NCEDC touts 2012 accomplishments at annual lunch meeting

By: Steve Thursday November 15, 2012 0 comments Tags: Betsey Hale, Bill Murphree, Donna Smith, Fort Collins, Hewlett-Packard, Kevin Cory, Larimer County, NCEDC, Rocky Scott, Steve Stiesmeyer, The Neenan Company, Tom Clark, Walt Elish, Woodward

Speakers praise Northern Colorado's assets, predict better economic times ahead

By Steve Porter

FORT COLLINS - The Northern Colorado Economic Development Corporation (NCEDC) assisted in the attraction of eight new companies to Larimer County through October of this year, creating 411 new primary jobs with an average salary of $50,787.

That was just one of the accomplishments noted during NCEDC's Annual Meeting Lunch held Wednesday at the Hilton and attended by about 450 people.

Walt Elish
Walt Elish, NCEDC president and CEO, said other accomplishments during the first 10 months of 2012 included:

  • Submitting more than 350 properties to 75 prospective companies considering Larimer County for relocation or expansion, with 58 still considered active

  • Hosting 22 prospect visits

  • Helping support 1,059 county jobs - including spinoff jobs associated with primary job creation - with an average compensation of $50,000

Elish said NCEDC always takes a regional approach to attracting new primary employers and doesn't favor one community over another.

"We focus on Larimer County, not any particular community," he said. "Initially, we show them all the sites and all the properties in Larimer County."

Speakers at the lunch included Tom Clark, CEO of Metro Denver Economic Development Corp., who noted that Colorado's future is looking bright with retail sales up 7.3 percent, housing sales up 6.2 percent and single-family home building permits up more than 50 percent over last year.

Clark also noted that Colorado is now the No. 1 location for 25-to-34-year-olds to migrate to, supplanting Atlanta as a destination for young workers and entrepreneurs.

"Everybody in the country is moving to Colorado," Clark said.

However, Clark did note that Colorado has a weakness that needs to be addressed soon - inadequate funding of higher public education. The state currently ranks third-lowest nationally in higher education funding, he said.

High-touch relationships

But other speakers also affirmed Colorado's ability to attract and retain investment.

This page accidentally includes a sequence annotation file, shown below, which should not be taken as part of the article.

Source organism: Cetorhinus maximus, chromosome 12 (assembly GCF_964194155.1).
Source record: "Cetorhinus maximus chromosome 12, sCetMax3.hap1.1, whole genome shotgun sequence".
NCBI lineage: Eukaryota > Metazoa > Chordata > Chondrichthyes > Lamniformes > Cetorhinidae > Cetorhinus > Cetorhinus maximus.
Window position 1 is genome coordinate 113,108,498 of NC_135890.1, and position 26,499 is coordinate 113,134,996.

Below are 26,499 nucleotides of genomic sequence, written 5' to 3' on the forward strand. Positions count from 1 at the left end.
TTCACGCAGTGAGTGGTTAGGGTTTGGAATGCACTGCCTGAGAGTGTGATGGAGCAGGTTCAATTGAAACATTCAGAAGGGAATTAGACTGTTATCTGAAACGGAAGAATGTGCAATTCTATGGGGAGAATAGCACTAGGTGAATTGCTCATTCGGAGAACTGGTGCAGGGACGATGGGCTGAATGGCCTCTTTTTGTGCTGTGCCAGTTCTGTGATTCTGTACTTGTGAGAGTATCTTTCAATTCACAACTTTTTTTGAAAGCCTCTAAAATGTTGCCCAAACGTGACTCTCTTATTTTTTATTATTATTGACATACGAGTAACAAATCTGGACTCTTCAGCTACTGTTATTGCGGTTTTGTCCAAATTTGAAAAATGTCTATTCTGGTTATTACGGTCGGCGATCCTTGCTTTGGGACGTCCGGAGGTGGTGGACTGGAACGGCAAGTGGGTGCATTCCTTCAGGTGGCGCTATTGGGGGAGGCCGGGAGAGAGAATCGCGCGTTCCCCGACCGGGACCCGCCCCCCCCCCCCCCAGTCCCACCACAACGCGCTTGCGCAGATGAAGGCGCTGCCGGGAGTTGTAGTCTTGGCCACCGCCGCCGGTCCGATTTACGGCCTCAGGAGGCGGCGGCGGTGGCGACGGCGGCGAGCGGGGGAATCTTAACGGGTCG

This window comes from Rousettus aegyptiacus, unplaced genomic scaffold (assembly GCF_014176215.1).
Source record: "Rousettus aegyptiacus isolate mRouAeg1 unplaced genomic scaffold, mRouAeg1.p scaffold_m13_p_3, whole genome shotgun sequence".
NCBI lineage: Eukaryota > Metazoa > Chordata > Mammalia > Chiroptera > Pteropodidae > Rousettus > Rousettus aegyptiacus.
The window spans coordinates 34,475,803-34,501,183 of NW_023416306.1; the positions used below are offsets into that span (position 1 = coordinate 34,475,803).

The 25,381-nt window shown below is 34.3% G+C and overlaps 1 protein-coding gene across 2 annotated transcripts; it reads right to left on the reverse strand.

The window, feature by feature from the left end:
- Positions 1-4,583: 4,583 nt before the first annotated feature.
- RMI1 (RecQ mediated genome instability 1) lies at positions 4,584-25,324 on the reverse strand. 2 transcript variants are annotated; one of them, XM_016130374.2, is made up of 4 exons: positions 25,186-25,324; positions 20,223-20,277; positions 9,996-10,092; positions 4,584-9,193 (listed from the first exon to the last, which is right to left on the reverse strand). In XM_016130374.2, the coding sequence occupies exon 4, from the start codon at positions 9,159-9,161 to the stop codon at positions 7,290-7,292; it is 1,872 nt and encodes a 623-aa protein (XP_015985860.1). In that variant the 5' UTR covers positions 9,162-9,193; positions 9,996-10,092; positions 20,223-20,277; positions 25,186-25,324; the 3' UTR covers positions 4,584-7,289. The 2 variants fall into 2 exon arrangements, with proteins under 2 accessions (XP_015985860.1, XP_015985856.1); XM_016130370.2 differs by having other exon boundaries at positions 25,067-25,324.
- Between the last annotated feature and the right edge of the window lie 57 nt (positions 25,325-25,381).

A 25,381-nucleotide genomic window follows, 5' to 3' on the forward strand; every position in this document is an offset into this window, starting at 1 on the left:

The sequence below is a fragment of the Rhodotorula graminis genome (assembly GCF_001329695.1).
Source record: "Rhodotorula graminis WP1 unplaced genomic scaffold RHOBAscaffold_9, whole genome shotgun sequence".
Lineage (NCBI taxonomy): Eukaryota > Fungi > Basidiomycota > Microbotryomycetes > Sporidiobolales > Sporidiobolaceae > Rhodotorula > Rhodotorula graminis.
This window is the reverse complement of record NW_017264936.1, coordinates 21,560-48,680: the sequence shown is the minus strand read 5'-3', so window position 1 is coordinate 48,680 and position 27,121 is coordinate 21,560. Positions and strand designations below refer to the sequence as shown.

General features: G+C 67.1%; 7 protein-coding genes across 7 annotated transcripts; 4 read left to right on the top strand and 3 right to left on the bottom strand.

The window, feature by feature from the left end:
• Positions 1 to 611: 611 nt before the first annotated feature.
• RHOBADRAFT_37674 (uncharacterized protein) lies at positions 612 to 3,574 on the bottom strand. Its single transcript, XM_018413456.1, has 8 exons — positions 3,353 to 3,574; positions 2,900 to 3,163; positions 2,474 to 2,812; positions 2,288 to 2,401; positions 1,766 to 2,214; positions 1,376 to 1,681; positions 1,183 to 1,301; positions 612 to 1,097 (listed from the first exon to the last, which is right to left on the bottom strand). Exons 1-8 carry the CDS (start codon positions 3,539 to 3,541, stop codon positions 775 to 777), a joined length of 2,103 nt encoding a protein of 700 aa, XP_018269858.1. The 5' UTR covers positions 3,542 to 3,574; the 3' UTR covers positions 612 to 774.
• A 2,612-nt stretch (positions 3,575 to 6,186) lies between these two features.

Bill Murphree, vice president of development for Kentucky-based Cumberland and Western Resources, said the state's "high touch" of relationship-building was a key reason why his company purchased the former Agilent campus in Loveland in December 2011.

Murphree said it was the extra-mile response his company received from Loveland Economic Development Director Betsey Hale and others that helped seal the deal.

"It was a very engaging, supportive response and you don't always get that," he said. "It was an incredibly welcoming and supportive environment."

The 800,000-plus-square-foot campus was renovated this year and Murphree said there is strong interest in the site - now called the Rocky Mountain Center of Innovation and Technology -- by several companies.

"We've had a significant amount of interest in the property," he said. "I wish we could speed it up, but it is what it is. But we're incredibly optimistic."

Rocky Scott, Woodward director of corporate affairs, said the aerospace and energy controls company -- which moved its corporate headquarters from Illinois to Colorado - is in the process of deciding if it will keep the headquarters in Fort Collins.

No final decision has yet been made, but Scott said Woodward has narrowed its search to four possible locations, with a new Fort Collins site at Lemay and Mulberry in strong contention.

Scott said "talent is the single most important" factor Woodward looks for when deciding on a new company location. He also cited infrastructure, education and quality of life - and incentives.

"Incentives matter," he said. "They do make a difference."

In other business at the lunch meeting, Steve Stiesmeyer,  Hewlett-Packard Colorado/Central U.S. operations manager, was given the 2012 Regional Economic Development Excellence Award for his efforts to advance the area's economy.

"Steve has worked behind the scenes to make Northern Colorado a better place to work, live and do business," Elish said.

Donna Smith, an executive with The Neenan Company, was named 2013 chair of NCEDC's board of directors, succeeding Kevin Cory, Vestas Blades America, in that role.

Sponsors of the Nov. 14 event included Home State Bank, Woodward, Kaiser Permanente and EKS&H.


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